The 4 Kitchen Knives Every Home Cook Should Own

From slicing a pork loin to dicing a pineapple, knowing how to work with knives is critical to success in the kitchen. Equipping yourself with the proper knives is key, says Brendan McDermott, chef-instructor and resident knife skills expert at New York’s Institute of Culinary Education.

If you’re equipping your first kitchen, thinking of giving a great set of knives as a wedding or holiday gift, or staring down a brawny butternut squash on your countertop, you’ll want to know which knives are a cook’s best friend. Read on to discover the four essential knives every home cook should own, plus how to use them, how not to use them, and what price point yields the best-quality blade.

How to Choose and Use a Chef's Knife

How to Choose and Use a Chef’s Knife

How to Use It:  A classic chef’s knife is the most important knife in your collection. Brendan McDermott recommends an 8- to 10-inch chef’s knife, which he acknowledges may be slightly longer than most people are comfortable with at first. However, the longer edge makes the knife more versatile and efficient. “The more blade you have, the more knife you have to do the work for you,” he explains. “And the bigger the blade you have to slice through an ingredient, the safer it is.” A chef’s knife is the go-to tool for more than 90 percent of daily kitchen tasks, McDermott notes, including a most slicing and dicing of fruits, vegetables, meats, and fish.

How to Choose and Use a Paring Knife

How to Use It: A paring knife picks up where a chef’s knife leaves off. It’s best for slicing and mincing items that are too small for an 8- to 10-inch blade, such as garlic, shallots, or strawberries. “Because the average paring knife blade is about 3 1/2 inches long, it’s a great tool for any foods that require an attention to detail,” McDermott says.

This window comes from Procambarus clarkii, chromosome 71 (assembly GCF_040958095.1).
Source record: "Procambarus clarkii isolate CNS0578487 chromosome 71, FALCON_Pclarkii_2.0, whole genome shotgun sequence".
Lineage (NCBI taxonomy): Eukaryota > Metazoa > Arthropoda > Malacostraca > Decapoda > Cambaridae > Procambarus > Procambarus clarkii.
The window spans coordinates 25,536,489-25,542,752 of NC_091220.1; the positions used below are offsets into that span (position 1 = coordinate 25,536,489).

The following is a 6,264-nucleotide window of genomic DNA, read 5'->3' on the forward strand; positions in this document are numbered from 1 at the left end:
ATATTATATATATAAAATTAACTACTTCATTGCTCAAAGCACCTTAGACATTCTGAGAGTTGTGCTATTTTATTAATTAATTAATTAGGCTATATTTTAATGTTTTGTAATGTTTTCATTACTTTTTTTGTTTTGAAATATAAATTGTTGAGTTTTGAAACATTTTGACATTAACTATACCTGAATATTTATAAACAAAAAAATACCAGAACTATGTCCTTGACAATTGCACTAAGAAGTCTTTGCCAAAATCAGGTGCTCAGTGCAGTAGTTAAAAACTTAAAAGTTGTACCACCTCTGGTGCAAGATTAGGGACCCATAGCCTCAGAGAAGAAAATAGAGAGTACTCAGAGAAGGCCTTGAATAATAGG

How to Choose and Use a Serrated Knife

How to Use It: Serrated knives may be most commonly associated with slicing bread, which is why they are also called bread knives. But according to McDermott, the toothed blade can take on almost any job not suited to the straight blade of a chef’s knife. A serrated knife, with an average blade length of 6 inches, is especially useful for foods with waxy surfaces, such as tomatoes, pineapples, watermelons, citrus, and peppers. The jagged edge can grip and penetrate those slippery exteriors, while the flat blade of a chef’s knife would slip and slide across the surface. Bottom line: Think beyond bread.

How to Choose and Use a Boning Knife

How to Use It: As its name implies, a boning knife is the best blade for cutting up or boning fish, meat, or poultry of any size, whether a 3-inch-long anchovy or a 150-pound side of pork. “Most knives are designed to cut straight lines,” McDermott says. “But when it comes to anything with a ribcage and joints, there is no such thing as a straight line in the body, so you need a blade that can move and flex.” A boning knife gives you that leeway.

How to Choose and Use a Honing Steel

How to Use It: The fifth essential tool for your knife block is actually not a knife at all but rather a honing steel, which is designed to keep your knives at their peak sharpness for as long as possible. “A honing steel is likely the second most important tool in the kitchen after a chef’s knife,” McDermott says. Running your knife along a steel realigns the teeth (or fibers) on the blade, which leads to a sharper edge and thus a cleaner cut. Knives should be honed every time you use them, but because honing doesn’t actually sharpen the blade, McDermott suggests home cooks have their knives professionally sharpened once a year.

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